This report describes the research plan and results of a PCOR project that followed a statement of work defined in an intra-agency agreement (IAA) between the Office of the Assistant Secretary for Planning and Evaluation (ASPE) and the National Library of Medicine (NLM). ASPE coordinates efforts to build data capacity for patient-centered outcomes research (PCOR). As part of these efforts, ASPE and NLM collaborated on a project about detecting tuberculosis drug resistance using artificial intelligence and machine learning. The project goal was to create a foundation to advance the use of artificial intelligence (AI) for Patient-Centered Outcomes Research (PCOR) and clinical practice, using existing and to be acquired TB Portals data from the National Institute of Allergy and Infectious Diseases (NIAID). The data of the TB Portals program provided by the Office of Cyber Infrastructure and Computational Biology (OCICB), NIAID, offers valuable training data for machine classifiers. The data allows researchers to train classifiers that discriminate between drug-resistant and drug-sensitive tuberculosis based on socioeconomic, geographic, clinical, laboratory, radiographic, and genomic data.
Machine learning is a type of AI where a computer uses training data sets composed of large and varied amounts of data to “learn” how to identify patterns with little human intervention. Industry experts have acknowledged that large amounts of high-quality training data are a critical part of the foundation that will support researchers’ use of machine learning to accelerate the discovery of novel disease-outcome correlations and inform the design of prevention and treatment studies. High-quality training data sets that are well-labeled and structured, use standard data models and common data elements annotated by domain experts, and combine previously unconnected data resources that can be used to train algorithms to elucidate knowledge and extract relevant data points for research. AI and associated innovative technologies like machine learning have the power to consume large amounts of data in varied, complex formats to more quickly identify effective treatments, potentially accelerating clinical innovation by speeding up the research lifecycle and the application of evidence in clinical settings. This project established a foundation for researchers to use AI to develop scientific approaches so healthcare providers can match patients to the best treatments based on their specific health conditions, life experiences, and genetic/phenotypic profiles.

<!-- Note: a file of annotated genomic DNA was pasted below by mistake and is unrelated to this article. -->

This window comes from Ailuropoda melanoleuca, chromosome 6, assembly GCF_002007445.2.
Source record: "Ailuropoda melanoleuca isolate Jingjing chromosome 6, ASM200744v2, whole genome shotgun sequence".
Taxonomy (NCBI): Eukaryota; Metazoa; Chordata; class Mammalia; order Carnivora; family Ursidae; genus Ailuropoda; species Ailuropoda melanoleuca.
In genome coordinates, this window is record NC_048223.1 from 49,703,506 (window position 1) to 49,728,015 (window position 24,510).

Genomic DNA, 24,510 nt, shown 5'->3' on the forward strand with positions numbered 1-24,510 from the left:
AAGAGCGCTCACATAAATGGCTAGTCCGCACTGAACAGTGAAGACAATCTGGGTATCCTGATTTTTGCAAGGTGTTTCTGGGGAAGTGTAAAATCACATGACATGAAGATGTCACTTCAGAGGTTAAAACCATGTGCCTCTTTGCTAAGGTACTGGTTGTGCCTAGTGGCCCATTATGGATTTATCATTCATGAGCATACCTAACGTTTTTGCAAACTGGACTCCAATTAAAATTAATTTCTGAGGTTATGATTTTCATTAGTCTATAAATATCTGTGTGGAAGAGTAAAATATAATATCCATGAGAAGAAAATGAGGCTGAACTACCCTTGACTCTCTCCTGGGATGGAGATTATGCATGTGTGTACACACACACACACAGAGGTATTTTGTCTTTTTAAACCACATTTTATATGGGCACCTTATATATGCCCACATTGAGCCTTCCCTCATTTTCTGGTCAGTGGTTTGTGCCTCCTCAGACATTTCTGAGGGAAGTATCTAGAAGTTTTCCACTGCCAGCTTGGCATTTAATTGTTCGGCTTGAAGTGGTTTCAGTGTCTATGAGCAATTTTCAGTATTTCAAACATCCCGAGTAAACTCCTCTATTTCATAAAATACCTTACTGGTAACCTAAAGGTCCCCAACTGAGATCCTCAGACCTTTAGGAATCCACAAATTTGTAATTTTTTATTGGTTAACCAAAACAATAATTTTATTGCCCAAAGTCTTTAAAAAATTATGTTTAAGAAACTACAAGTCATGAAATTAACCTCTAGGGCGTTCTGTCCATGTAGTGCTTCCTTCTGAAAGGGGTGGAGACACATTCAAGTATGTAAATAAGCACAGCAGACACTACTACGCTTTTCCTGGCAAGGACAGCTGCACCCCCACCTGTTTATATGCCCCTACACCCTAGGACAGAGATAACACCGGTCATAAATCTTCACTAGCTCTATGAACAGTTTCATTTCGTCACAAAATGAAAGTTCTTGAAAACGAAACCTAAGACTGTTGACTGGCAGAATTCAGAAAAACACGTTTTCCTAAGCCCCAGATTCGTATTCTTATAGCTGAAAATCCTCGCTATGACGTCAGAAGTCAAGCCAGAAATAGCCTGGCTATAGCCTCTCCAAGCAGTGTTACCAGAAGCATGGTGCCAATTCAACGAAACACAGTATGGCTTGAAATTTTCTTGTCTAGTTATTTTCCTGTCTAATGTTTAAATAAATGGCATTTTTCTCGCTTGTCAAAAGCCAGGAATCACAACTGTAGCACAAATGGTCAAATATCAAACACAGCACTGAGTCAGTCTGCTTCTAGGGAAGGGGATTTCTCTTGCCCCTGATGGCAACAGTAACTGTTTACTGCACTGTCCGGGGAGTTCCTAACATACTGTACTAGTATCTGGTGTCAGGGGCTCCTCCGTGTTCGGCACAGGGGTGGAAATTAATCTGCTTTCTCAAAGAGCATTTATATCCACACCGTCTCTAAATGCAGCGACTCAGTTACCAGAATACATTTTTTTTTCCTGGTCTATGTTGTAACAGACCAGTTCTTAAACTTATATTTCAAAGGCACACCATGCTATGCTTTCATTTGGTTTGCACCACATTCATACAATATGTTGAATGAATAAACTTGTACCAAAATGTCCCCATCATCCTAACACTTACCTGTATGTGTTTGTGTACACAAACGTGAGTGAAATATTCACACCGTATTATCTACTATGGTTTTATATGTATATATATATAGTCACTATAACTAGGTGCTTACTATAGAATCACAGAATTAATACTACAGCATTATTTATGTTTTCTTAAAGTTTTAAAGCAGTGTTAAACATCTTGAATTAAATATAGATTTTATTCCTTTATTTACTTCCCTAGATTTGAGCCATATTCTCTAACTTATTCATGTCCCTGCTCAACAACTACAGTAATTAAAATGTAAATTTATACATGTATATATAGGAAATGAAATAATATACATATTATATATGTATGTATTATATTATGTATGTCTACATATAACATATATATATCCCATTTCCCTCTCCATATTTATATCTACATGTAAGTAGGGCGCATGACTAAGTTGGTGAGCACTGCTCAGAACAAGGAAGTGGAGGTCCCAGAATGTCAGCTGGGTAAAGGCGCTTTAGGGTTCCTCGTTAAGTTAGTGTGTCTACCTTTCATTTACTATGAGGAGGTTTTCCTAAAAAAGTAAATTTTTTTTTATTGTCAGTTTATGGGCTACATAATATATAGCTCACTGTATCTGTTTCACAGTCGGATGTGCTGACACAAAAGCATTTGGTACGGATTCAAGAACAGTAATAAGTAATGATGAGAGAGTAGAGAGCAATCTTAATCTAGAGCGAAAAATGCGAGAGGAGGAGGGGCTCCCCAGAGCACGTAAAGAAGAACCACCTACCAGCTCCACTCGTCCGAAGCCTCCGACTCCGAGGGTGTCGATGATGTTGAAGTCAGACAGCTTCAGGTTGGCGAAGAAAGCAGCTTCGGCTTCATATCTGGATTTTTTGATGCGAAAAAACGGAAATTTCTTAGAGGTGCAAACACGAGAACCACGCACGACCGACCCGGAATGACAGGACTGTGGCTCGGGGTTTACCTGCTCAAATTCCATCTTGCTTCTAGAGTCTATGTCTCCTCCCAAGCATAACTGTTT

The project was executed as part of a larger FY2019 OS-PCORTF project, in which NLM worked on the drug-resistant tuberculosis use case. The general objective was to enhance the capacity of PCOR researchers to use machine learning by developing and disseminating several resources that will present not only training data and methods but also lessons learned from the processes and implementation. The project curated high-quality training sets of quality clinical research data collected with NIAID. This included clinical images such as frontal chest X-rays (CXR) and computed tomography scans (CT), clinical and socioeconomic data, and genomic pathogen information of thousands of patients with drug-sensitive and drug-resistant tuberculosis (TB). These training data sets were used to develop, train, and improve machine learning models for detecting TB drug resistance. Building the capacity of researchers to compare the health outcomes of innovative approaches in delivering and managing care for TB supports the tenets outlined in the OS-PCORTF funding priority, value-based care and health outcomes. A consistent mission goal is to predict drug resistance in a patient early on and administer the appropriate patient-specific drugs for more efficient treatment. Successful implementation of this idea would be a significant breakthrough in the fight against drug-resistant TB and could save many lives.
Deliverables were made available via TB Portals and a GitHub software repository, including training data, machine learning algorithms, and trained models. The tools and knowledge generated from this project will help PCOR researchers to produce findings that could impact clinical practice. The results will encourage those building upon this project’s deliverables to develop similar use cases in other areas. Furthermore, as regulatory agencies develop national policies that increasingly consider patient-generated information in the approval of drugs and devices, evidence generated from the application of machine learning to patient-centered outcomes research will be beneficial.